Image of a gavelPopular athletic retail giant, Reebok International LTD., is facing a monumental, class action lawsuit for discriminating against blind individuals. Jose Del Orden has sued over Reebok’s policy and practice of maintaining a website that is inaccessible, denying blind individuals equal access to the goods and services of the company’s website. The class action lawsuit aims to stop Reebok from its continued systemic civil rights violations against the blind in the state of New York and across the United States.


Plaintiff, Jose Del-Orden, is a resident of New York, is legally blind, and a member of a protected class under the American’s with Disabilities Act (ADA). Orden has filed this civil rights class action lawsuit against Reebok on behalf of himself and the entire class of blind individuals across the United States. Lee Litigation Group, PLLC, will represent Jose Del Orden.

Defendant, Reebok International LTD. is an American for-profit corporation that owns and operates 422 retail stores worldwide, including four locations in New York State. These stores provide important goods, such as shoes, sports equipment, clothing, and accessories, to the public. The corporation also provides these goods and services to the public on their website,


  • Reebok is violating basic equal access requirements under state and federal laws for failing to maintain an accessible website for blind individuals.
  • com contains access barriers, blocking blind individuals from independently navigating and completing a purchase, using assistive technology.
  • Reebok engaged in acts of intentional discrimination.
  • Reebok failed to take corrective actions to eliminate access barriers, knowing it was causing harm and discrimination against blind individuals.
  • Because of access barriers on website, including coupons and special pricing offers, blind individuals were being denied benefits related to goods and service at Reebok’s physical locations.
  • Reebok’s refusal and failure to eliminate access barriers to causes blind individuals to be denied equal access to Reebok Stores, as well as the goods, services, and benefits offered to the public through the website.
  • Reebok operates exclusively on a visual interface, including checkboxes and drop down menus that are inaccessible.
  • Blind individuals must rely on other sighted individuals for assistance accessing and buying goods on
  • Blind individuals must unavoidably disclose private information, including credit card numbers, to other individuals to complete transactions on
  • Reebok violated statutes enacted in all fifty states, including the District of Columbia, put into place to protect disabled individuals.

Plaintiff is seeking

  • A declaration that operates in a manner, which discriminates against blind individuals and fails to provide equal access for individuals with disabilities, as required by the ADA.
  • Declaratory and injunctive relief to correct Reebok’s practices and policies to include necessary measures to ensure full compliance with state and federal law.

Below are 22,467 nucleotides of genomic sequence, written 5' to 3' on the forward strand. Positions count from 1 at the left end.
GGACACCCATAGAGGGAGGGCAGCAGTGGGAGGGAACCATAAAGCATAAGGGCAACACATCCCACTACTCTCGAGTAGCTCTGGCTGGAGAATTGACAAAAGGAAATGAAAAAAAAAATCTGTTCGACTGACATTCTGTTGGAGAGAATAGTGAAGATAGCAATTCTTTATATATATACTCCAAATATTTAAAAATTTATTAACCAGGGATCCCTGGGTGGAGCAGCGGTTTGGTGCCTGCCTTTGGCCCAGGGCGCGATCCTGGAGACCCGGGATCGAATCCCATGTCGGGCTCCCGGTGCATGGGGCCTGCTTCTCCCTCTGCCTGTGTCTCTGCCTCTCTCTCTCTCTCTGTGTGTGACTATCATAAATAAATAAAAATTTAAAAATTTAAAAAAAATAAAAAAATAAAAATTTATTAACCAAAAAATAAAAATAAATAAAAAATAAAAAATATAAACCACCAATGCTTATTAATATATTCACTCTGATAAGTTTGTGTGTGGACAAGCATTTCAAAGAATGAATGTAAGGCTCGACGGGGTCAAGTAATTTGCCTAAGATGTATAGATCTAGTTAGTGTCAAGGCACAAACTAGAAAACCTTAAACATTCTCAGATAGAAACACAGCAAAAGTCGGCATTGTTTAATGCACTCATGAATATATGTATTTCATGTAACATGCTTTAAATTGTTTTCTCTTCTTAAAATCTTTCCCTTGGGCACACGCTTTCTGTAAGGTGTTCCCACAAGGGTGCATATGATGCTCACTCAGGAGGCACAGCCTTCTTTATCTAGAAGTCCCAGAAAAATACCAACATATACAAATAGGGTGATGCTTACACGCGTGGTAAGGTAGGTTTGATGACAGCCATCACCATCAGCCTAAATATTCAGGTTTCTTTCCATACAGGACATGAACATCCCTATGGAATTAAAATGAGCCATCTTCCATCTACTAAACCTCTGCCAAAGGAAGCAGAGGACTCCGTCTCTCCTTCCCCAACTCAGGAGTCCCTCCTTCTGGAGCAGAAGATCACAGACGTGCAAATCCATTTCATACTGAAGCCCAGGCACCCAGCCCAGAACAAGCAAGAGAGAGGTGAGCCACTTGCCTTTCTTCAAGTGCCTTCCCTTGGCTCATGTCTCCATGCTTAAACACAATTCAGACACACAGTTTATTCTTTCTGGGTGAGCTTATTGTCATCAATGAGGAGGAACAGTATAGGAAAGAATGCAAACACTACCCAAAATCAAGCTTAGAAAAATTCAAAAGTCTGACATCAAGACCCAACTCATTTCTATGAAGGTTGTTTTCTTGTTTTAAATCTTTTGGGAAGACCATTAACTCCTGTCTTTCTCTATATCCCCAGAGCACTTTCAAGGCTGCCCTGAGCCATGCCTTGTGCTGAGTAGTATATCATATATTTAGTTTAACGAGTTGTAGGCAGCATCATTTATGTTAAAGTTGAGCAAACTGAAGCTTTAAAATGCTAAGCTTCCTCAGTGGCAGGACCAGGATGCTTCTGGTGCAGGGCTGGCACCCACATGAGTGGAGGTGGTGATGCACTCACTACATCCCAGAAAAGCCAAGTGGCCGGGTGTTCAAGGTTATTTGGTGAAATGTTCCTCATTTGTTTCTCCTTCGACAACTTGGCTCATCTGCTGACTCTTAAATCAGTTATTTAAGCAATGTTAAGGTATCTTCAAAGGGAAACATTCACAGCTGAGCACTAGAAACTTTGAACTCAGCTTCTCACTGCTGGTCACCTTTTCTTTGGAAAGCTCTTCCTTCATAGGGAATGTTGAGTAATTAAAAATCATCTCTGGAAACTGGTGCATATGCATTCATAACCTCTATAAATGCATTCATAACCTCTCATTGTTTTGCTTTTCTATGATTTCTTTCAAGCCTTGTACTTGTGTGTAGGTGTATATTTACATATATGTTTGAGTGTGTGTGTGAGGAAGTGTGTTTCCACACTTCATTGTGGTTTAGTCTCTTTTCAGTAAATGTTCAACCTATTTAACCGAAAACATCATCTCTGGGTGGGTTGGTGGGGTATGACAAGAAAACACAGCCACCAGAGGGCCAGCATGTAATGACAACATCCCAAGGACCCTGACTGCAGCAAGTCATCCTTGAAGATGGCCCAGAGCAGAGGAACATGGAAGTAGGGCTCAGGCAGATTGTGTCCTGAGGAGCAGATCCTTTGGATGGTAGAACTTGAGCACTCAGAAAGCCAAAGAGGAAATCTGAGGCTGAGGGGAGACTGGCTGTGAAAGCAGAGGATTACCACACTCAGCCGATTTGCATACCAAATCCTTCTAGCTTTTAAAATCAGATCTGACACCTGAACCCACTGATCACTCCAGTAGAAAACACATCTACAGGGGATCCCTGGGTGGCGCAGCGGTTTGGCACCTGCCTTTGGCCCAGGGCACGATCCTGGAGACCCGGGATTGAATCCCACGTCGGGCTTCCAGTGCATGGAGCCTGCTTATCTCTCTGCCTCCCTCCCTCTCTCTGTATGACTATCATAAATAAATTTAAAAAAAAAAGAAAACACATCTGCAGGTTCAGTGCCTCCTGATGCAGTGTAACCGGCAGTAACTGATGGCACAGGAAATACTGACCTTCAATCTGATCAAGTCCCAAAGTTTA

• Reebok must update and eliminate all accessibility barriers and monitor such measures, so blind customers can independently use
  • To bring into full compliance with the requirements of the ADA.
  • For Reebok to pay compensatory damages to compensate affected class members for being subjected to unlawful discrimination.
  • Plaintiff to receive compensatory damages and civil penalties and fines under N.Y.C. Administrative Code.
  • Plaintiff is entitled to reasonable attorneys’ fees and costs.
  • Any further relief the Court deems proper and just.

*This case is being tried as a class action lawsuit, affecting over 5 states and the amount in question exceeds $5,000,000; therefore, Judicial Economy will be served to avoid filing numerous lawsuits against Reebok, by individuals with disabilities, in multiple states across the United States.


This lawsuit mirrors a case settled by Target back in 2006 for over $6 million. Now, a decade has passed, and unfortunately, widespread website accessibility has still not been established, but that is quickly changing. As the Internet continues to become a life staple, being a significant source of conducting business and performing everyday activities, companies operating online are becoming a “place of public accommodation,” meaning, under Federal law, they cannot discriminate on the basis of “color, religion, national origin, or race” and must be accessible to individuals with disabilities. Companies that have chosen not to make their website accessible, because they do not know how, think it will cost too much, or think it’s not important, are leaving the door wide open for a class action lawsuit similar to what Reebok is experiencing.

Well-established guidelines and tools for making a website accessible are easily available. Guidelines that have been in place for several years and have been successfully followed by other companies, making their website accessible. Reebok did not follow these guidelines, denied access to blind individuals, and now they are paying the price. No matter the outcome, the point is loud and clear: Company websites must be accessible, or they are discriminating against individuals with disabilities. In 2016, there is no excuse for having an inaccessible website. Don’t leave the door open for a lawsuit to come and find you; contact us now at, make your website accessible today!